• Include the pre-approval letter from your lender in the offer, and put down earnest money. (Commit 3% to 4% of the sale price instead of the standard 1% to 3%, and you might really put a fire under them.)
  • If you receive a counteroffer, respond ASAP. You don't want to give another buyer time to jump in with a better offer.

Related: Tips for Making an Offer on a House

6. Get Final Mortgage Approval

Time: A few days to 3 weeks

Getting pre-approved for a mortgage doesn't automatically mean you get a loan on the home you have under contract. The lender has a few other requirements once the home is chosen, such as an inspection and appraisal. And they'll want to see even more current copies of your financial documents.

From this point on, the steps to buying a house will often overlap, so you'll have several wheels in motion.

Related: "I Need 20% Down" and Other Myths About Mortgages

7. Get a Home Inspection

Time: 3-7 days to schedule; 2-3 hours to inspect

As soon as your contract is accepted, contact an inspector to get on their books. The inspection itself will only take two or three hours, but unfortunately, they're not quite Amazon. They seldom show up the next day.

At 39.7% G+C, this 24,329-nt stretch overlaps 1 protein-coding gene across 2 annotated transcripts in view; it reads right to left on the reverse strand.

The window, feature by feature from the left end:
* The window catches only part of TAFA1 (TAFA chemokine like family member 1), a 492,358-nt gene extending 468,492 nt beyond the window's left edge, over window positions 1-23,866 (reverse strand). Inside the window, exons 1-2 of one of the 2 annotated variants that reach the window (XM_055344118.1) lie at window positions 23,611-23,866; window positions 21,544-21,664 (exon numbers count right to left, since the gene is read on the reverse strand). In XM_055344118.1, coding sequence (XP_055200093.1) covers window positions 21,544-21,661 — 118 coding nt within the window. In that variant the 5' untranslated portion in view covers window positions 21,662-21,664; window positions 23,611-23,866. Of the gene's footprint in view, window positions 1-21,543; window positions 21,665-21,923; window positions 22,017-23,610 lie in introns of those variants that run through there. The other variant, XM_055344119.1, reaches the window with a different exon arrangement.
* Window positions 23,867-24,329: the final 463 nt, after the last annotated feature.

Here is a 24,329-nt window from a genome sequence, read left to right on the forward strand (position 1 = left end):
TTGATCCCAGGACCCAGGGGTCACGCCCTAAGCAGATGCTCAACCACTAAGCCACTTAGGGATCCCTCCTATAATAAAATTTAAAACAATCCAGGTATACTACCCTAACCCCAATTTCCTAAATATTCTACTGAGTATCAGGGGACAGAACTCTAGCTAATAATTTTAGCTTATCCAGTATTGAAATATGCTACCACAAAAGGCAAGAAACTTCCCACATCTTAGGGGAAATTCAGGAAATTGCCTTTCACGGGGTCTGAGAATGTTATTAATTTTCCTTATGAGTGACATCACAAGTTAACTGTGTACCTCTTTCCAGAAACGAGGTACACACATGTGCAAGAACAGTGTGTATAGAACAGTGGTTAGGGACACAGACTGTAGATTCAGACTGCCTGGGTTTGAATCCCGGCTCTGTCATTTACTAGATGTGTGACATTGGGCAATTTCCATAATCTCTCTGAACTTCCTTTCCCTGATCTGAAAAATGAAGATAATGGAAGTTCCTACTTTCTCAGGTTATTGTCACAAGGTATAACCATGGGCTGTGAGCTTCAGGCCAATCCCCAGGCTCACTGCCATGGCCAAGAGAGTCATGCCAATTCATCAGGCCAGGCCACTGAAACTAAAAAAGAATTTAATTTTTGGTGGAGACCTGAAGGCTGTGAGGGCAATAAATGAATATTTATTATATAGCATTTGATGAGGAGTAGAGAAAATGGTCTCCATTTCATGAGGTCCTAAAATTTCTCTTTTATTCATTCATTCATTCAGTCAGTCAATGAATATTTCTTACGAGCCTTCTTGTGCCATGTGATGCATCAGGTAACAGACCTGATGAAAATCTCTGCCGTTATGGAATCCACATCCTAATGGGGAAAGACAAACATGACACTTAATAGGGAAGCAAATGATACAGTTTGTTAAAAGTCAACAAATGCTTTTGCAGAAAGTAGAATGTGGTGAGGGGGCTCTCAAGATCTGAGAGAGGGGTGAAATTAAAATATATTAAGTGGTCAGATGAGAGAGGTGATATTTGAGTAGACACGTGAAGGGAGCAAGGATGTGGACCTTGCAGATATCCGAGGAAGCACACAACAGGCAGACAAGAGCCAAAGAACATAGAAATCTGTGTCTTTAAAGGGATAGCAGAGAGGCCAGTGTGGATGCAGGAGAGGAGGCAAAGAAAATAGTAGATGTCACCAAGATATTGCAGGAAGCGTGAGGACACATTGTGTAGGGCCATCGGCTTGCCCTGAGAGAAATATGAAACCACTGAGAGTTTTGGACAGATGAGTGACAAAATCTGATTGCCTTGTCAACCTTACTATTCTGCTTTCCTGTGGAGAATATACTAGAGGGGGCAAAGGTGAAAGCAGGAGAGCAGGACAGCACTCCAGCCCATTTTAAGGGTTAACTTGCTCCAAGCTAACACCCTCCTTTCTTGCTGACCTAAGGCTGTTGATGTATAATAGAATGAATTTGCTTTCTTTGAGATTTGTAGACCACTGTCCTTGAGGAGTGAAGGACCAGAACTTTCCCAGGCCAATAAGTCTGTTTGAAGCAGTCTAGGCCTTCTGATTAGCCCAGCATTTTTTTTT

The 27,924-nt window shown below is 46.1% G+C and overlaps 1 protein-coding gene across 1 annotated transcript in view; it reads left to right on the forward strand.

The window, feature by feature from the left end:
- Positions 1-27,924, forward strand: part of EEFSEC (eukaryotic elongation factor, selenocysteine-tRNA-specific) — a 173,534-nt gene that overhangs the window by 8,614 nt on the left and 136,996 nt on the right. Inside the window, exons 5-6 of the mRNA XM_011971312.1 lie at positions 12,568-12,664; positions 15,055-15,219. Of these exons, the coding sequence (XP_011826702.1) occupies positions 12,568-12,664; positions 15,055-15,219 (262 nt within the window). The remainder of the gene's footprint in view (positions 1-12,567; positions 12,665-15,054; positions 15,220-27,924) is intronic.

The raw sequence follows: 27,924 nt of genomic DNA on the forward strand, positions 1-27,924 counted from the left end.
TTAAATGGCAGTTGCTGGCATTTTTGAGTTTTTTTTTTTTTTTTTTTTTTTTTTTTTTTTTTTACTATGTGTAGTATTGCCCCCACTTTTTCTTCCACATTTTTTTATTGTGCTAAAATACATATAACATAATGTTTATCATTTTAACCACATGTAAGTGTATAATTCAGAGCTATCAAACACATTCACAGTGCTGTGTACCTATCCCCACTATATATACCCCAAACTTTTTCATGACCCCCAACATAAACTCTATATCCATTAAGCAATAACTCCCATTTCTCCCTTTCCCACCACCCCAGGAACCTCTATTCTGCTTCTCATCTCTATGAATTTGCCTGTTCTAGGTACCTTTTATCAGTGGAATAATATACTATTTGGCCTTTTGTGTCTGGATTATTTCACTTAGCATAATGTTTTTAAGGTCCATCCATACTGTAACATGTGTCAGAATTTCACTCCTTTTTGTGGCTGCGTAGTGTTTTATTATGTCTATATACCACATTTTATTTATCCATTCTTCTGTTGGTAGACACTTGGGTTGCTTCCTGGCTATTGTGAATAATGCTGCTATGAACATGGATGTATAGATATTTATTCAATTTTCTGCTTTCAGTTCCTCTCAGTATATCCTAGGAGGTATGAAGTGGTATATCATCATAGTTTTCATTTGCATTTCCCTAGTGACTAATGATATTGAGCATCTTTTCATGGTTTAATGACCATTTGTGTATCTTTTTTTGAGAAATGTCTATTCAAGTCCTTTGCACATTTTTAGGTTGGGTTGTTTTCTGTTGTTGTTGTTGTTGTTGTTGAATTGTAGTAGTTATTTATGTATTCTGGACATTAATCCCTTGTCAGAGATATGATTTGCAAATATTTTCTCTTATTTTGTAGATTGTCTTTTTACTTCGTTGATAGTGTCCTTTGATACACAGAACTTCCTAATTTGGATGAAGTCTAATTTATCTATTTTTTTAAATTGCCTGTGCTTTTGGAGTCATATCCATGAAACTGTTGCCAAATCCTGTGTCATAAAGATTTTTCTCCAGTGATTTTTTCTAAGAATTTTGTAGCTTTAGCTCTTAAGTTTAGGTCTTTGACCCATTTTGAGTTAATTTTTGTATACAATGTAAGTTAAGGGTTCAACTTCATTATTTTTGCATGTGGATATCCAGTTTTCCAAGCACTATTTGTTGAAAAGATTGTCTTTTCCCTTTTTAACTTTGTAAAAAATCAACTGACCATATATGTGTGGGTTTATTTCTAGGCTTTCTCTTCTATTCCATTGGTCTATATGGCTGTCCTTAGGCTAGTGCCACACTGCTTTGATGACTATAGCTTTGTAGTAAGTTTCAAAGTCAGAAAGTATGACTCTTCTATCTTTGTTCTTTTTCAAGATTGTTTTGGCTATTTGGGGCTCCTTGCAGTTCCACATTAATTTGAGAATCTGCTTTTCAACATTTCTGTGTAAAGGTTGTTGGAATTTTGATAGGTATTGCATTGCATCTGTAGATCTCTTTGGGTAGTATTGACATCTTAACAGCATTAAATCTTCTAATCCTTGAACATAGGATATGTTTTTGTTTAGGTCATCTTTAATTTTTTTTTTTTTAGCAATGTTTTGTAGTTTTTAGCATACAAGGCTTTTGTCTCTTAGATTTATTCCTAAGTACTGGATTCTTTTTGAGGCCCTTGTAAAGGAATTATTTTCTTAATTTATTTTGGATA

However, they can get the report to you quickly. Many inspectors take pictures and fill out the report as they go, then send it to your inbox within hours of completion. But it can take up to a couple of days if they're backed up.

If the inspection turns up issues, it can cause some delays. This can range from a day or two to renegotiate, or longer if, for example, you have an FHA loan that requires certain safety standards. A home with peeling lead paint may need to be repainted, which can take weeks.

Related: A Home Inspection Checklist for Buyers

8. Get a Home Appraisal

Time: Up to 5 days to schedule; a few hours to do the appraisal; up to 5 business days to get the report to the lender

The appraisal is key to getting a mortgage. If the home fails to appraise for the mortgage amount, you may have to put more down or renegotiate the contract. That's why you want to line up an appraiser as soon as you have a house under contract. And unlike the home inspection, this report goes to the lender instead of you and takes longer because the appraiser has to do additional research on what homes are selling for in the area.